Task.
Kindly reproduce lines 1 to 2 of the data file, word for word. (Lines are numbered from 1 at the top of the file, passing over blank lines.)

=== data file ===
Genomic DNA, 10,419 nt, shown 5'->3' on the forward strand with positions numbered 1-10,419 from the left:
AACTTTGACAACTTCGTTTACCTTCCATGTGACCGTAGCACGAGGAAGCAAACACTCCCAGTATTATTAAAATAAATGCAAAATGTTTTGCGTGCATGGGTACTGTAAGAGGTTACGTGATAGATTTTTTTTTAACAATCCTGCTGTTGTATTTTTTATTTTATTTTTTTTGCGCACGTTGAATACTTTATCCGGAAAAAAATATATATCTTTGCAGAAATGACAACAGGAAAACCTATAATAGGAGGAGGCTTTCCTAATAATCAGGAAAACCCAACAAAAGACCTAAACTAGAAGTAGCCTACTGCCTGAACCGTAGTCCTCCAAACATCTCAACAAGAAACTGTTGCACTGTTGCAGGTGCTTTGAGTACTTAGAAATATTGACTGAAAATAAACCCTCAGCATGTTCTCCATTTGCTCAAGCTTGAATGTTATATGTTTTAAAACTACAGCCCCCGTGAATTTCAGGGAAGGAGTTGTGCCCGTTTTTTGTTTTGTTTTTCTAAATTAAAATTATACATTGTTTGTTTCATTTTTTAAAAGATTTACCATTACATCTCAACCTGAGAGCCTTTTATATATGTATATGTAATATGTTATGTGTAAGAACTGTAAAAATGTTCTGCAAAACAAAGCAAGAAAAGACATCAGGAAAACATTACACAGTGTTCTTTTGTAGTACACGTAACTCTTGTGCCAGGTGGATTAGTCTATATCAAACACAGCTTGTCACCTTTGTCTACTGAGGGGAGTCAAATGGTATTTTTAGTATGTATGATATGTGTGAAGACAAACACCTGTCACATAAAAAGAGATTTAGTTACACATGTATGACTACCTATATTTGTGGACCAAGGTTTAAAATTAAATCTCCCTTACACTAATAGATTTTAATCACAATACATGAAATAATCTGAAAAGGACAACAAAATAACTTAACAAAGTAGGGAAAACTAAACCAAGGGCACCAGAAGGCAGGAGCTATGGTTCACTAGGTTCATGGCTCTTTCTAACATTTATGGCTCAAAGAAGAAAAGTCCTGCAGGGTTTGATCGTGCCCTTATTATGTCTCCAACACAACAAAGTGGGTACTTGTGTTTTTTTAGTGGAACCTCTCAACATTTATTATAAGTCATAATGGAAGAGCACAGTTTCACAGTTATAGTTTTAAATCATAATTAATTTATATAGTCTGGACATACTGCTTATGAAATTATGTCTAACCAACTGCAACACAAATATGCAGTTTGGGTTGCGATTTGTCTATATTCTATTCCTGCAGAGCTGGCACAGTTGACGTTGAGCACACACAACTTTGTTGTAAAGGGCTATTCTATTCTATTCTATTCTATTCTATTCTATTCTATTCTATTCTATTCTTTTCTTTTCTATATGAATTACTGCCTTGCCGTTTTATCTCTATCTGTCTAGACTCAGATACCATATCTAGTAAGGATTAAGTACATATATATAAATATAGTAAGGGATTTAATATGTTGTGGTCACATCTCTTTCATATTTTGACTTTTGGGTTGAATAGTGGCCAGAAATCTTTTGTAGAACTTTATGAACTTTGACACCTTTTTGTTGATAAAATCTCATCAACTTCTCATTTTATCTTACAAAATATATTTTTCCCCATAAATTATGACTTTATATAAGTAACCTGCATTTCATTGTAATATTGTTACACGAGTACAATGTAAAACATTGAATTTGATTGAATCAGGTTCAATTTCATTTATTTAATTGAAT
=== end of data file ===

Genomic DNA, 10,419 nt, shown 5'->3' on the forward strand with positions numbered 1-10,419 from the left:
AACTTTGACAACTTCGTTTACCTTCCATGTGACCGTAGCACGAGGAAGCAAACACTCCCAGTATTATTAAAATAAATGCAAAATGTTTTGCGTGCATGGGTACTGTAAGAGGTTACGTGATAGATTTTTTTTTAACAATCCTGCTGTTGTATTTTTTATTTTATTTTTTTTGCGCACGTTGAATACTTTATCCGGAAAAAAATATATATCTTTGCAGAAATGACAACAGGAAAACCTATAATAGGAGGAGGCTTTCCTAATAATCAGGAAAACCCAACAAAAGACCTAAACTAGAAGTAGCCTACTGCCTGAACCGTAGTCCTCCAAACATCTCAACAAGAAACTGTTGCACTGTTGCAGGTGCTTTGAGTACTTAGAAATATTGACTGAAAATAAACCCTCAGCATGTTCTCCATTTGCTCAAGCTTGAATGTTATATGTTTTAAAACTACAGCCCCCGTGAATTTCAGGGAAGGAGTTGTGCCCGTTTTTTGTTTTGTTTTTCTAAATTAAAATTATACATTGTTTGTTTCATTTTTTAAAAGATTTACCATTACATCTCAACCTGAGAGCCTTTTATATATGTATATGTAATATGTTATGTGTAAGAACTGTAAAAATGTTCTGCAAAACAAAGCAAGAAAAGACATCAGGAAAACATTACACAGTGTTCTTTTGTAGTACACGTAACTCTTGTGCCAGGTGGATTAGTCTATATCAAACACAGCTTGTCACCTTTGTCTACTGAGGGGAGTCAAATGGTATTTTTAGTATGTATGATATGTGTGAAGACAAACACCTGTCACATAAAAAGAGATTTAGTTACACATGTATGACTACCTATATTTGTGGACCAAGGTTTAAAATTAAATCTCCCTTACACTAATAGATTTTAATCACAATACATGAAATAATCTGAAAAGGACAACAAAATAACTTAACAAAGTAGGGAAAACTAAACCAAGGGCACCAGAAGGCAGGAGCTATGGTTCACTAGGTTCATGGCTCTTTCTAACATTTATGGCTCAAAGAAGAAAAGTCCTGCAGGGTTTGATCGTGCCCTTATTATGTCTCCAACACAACAAAGTGGGTACTTGTGTTTTTTTAGTGGAACCTCTCAACATTTATTATAAGTCATAATGGAAGAGCACAGTTTCACAGTTATAGTTTTAAATCATAATTAATTTATATAGTCTGGACATACTGCTTATGAAATTATGTCTAACCAACTGCAACACAAATATGCAGTTTGGGTTGCGATTTGTCTATATTCTATTCCTGCAGAGCTGGCACAGTTGACGTTGAGCACACACAACTTTGTTGTAAAGGGCTATTCTATTCTATTCTATTCTATTCTATTCTATTCTATTCTATTCTATTCTTTTCTTTTCTATATGAATTACTGCCTTGCCGTTTTATCTCTATCTGTCTAGACTCAGATACCATATCTAGTAAGGATTAAGTACATATATATAAATATAGTAAGGGATTTAATATGTTGTGGTCACATCTCTTTCATATTTTGACTTTTGGGTTGAATAGTGGCCAGAAATCTTTTGTAGAACTTTATGAACTTTGACACCTTTTTGTTGATAAAATCTCATCAACTTCTCATTTTATCTTACAAAATATATTTTTCCCCATAAATTATGACTTTATATAAGTAACCTGCATTTCATTGTAATATTGTTACACGAGTACAATGTAAAACATTGAATTTGATTGAATCAGGTTCAATTTCATTTATTTAATTGAAT